The jellyfish the starts the life cycle over again! A researcher named Ferdinando Boero, likened the Immortal Jellyfish to a butterfly that, instead of dying, turns back into a caterpillar. Another metaphor is a chicken that transforms into an egg, which gives birth to another chicken. (Rich, 2012)

See the infographic below to get a better understanding. Watch the jellyfish go through its life cycle!

Question 4) What is the correct order of the Immortal Jellyfish's life cycle?
  • Medusa, polyp, planula the back to medusa
  • Planula, polyp, medusa then back to polyp
Question 5) How long does transdifferentiation for an Immortal Jellyfish take?
  • 10 Minutes
  • 1 Day
  • Several Days
  • 3 Months

Does the Immortal Jellyfish really live forever?

While the Immortal Jellyfish is able to start life over again and again, there are some important differences between the Turritopsis Dohrnii and from someone being immortal.

For one thing, just because Immortal Jellyfish can start their life over again doesn't mean they can survive anything. They do not survive when they are eaten. Because they are so tiny, the Turritopsis Dohrnii get eaten a lot but larger sea creatures. They also do not survive for long when taken out of water.

Also, when an Immortal Jellyfish turns back into a polyp, it is almost like a birth of a completely new jellyfish. It is not the same jellyfish as before. Imagine if humans could do the same thing: when an adult human would become sick, old or injured, it would turn back into a teenager. However, it would not be the same person as before, or have any memories of the past; it would be a completely new version, like a clone. Immortal jellyfish can live forever, but they would not be the same jellyfish.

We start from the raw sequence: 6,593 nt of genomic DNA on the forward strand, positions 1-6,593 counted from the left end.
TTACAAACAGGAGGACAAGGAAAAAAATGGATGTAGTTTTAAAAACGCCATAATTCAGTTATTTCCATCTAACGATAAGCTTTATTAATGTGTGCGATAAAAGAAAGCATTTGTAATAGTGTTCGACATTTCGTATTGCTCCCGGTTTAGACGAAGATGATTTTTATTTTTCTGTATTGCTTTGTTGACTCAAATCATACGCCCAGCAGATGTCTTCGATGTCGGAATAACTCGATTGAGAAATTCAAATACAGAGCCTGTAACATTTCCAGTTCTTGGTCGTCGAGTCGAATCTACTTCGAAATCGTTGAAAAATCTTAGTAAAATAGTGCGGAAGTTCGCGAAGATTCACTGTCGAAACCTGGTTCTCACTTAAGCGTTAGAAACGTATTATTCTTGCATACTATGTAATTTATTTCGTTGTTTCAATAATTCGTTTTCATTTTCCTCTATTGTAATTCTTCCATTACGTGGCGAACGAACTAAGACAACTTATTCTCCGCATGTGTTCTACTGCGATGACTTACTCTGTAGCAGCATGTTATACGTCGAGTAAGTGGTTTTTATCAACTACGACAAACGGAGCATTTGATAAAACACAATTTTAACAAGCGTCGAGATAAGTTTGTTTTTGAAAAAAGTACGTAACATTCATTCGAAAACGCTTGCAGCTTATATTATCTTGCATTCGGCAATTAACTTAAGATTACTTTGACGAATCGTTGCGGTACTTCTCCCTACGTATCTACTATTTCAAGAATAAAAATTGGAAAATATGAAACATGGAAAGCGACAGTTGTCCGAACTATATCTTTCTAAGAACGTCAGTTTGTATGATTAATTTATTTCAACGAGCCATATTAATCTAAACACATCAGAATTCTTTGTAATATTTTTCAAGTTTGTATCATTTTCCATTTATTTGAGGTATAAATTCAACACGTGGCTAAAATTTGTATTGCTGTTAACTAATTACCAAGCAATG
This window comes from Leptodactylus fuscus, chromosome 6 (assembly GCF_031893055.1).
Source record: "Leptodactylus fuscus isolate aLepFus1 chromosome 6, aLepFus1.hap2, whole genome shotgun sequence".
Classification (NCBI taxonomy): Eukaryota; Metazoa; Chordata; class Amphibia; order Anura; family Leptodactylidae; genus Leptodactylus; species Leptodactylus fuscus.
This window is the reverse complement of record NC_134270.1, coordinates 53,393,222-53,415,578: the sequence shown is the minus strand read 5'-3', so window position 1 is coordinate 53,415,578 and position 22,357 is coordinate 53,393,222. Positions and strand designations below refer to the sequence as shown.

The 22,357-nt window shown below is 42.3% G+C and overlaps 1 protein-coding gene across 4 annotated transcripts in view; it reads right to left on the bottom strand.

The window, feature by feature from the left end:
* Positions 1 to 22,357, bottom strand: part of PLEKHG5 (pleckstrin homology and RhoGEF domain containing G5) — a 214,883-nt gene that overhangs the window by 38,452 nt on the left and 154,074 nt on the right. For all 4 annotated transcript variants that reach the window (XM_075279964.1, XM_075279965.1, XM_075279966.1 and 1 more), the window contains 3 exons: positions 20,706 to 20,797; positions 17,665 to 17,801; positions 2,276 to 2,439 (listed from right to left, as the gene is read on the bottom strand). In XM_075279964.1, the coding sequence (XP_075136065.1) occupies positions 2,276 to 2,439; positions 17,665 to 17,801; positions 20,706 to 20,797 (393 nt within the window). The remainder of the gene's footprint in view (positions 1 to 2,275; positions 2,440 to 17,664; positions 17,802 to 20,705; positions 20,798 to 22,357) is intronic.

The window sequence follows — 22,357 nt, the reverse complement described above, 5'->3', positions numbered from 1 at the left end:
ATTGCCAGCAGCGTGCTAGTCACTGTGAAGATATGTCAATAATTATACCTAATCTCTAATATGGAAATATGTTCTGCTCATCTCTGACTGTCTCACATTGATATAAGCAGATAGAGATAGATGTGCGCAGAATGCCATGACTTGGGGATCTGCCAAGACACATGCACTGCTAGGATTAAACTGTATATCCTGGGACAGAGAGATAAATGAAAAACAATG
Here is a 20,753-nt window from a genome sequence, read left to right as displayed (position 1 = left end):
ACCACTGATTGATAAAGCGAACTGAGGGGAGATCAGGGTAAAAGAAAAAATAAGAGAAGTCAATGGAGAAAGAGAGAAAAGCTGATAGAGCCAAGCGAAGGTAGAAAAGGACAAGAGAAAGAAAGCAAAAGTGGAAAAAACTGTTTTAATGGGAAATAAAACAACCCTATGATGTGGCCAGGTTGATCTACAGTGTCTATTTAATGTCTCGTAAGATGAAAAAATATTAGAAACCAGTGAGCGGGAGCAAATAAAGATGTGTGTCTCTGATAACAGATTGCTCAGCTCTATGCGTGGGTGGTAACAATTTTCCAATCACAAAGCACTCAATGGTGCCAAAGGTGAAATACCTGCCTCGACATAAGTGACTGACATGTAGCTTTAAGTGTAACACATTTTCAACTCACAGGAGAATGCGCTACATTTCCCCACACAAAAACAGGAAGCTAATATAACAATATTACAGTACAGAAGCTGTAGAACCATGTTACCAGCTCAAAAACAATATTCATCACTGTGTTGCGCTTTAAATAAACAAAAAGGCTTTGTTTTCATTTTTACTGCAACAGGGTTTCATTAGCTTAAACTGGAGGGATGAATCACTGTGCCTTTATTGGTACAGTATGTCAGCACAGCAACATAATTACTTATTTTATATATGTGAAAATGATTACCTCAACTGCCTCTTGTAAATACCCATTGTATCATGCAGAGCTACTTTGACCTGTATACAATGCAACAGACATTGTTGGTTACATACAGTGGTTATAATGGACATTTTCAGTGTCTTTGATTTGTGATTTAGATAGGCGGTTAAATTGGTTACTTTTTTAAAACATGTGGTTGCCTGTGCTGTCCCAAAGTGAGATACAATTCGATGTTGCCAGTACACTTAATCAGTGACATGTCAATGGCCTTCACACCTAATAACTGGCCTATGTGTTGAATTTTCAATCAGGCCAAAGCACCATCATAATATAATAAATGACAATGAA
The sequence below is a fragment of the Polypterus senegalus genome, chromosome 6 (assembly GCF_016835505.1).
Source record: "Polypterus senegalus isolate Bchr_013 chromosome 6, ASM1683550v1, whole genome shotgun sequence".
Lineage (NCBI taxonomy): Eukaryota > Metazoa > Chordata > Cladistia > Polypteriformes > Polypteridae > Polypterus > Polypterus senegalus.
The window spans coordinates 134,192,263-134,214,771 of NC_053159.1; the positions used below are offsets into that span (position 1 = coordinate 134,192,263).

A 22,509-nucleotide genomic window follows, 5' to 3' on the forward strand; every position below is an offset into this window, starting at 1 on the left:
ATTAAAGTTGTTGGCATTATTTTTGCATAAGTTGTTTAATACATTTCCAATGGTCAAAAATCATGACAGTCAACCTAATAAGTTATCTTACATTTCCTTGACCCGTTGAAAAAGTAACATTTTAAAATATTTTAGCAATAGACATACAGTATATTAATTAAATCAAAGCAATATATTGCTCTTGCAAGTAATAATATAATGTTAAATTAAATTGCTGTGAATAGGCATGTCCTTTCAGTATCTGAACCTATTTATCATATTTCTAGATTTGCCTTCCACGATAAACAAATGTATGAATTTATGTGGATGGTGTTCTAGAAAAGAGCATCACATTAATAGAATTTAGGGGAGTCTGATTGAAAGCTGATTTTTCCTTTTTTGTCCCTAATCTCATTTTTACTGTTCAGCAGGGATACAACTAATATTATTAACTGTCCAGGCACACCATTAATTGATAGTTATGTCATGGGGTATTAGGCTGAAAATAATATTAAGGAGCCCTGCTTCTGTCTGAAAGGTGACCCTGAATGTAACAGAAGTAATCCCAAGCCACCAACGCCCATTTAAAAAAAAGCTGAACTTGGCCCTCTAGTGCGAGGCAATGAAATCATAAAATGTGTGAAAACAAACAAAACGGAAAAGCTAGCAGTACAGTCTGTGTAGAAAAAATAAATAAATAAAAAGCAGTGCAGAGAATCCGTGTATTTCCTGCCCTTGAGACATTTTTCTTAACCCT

Question 6) Why does an Immortal Jellyfish not always live forever?
  • They can be eaten by larger animals.
  • When a jellyfish turns back into a polyp, it becomes different jellyfish than before.
  • They are allergic to seaweed.
  • Both A & B.

What are the possibilities that the Immortal Jellyfish could give us?

Shin Kubota at Kyoto University’s Seto Marine Biological Laboratory (Credit: Yoshihiko Ueda, New York Times)

Shin Kubota at Kyoto University’s Seto Marine Biological Laboratory (Credit: Yoshihiko Ueda, New York Times)

Believe it or not, humans and the Immortal Jellyfish have a lot in common. “There’s a shocking amount of genetic similarity between jellyfish and human beings,” said Kevin J. Peterson, a molecular paleobiologist. (Rich, 2012). Studying the Immortal Jellyfish may help us learn how to fight cancer, old age and death.

In Japan, there is a scientist named Shin Kubota, who studies Immortal Jellyfish for a living. He is very passionate about Turritopsis Dohrnii, and studying them to unlock the secret to immortality. “Turritopsis application for human beings is the most wonderful dream of mankind. Once we determine how the jellyfish rejuvenates itself, we should achieve very great things. My opinion is that we will evolve and become immortal ourselves.” (Rich, 2012)

Sources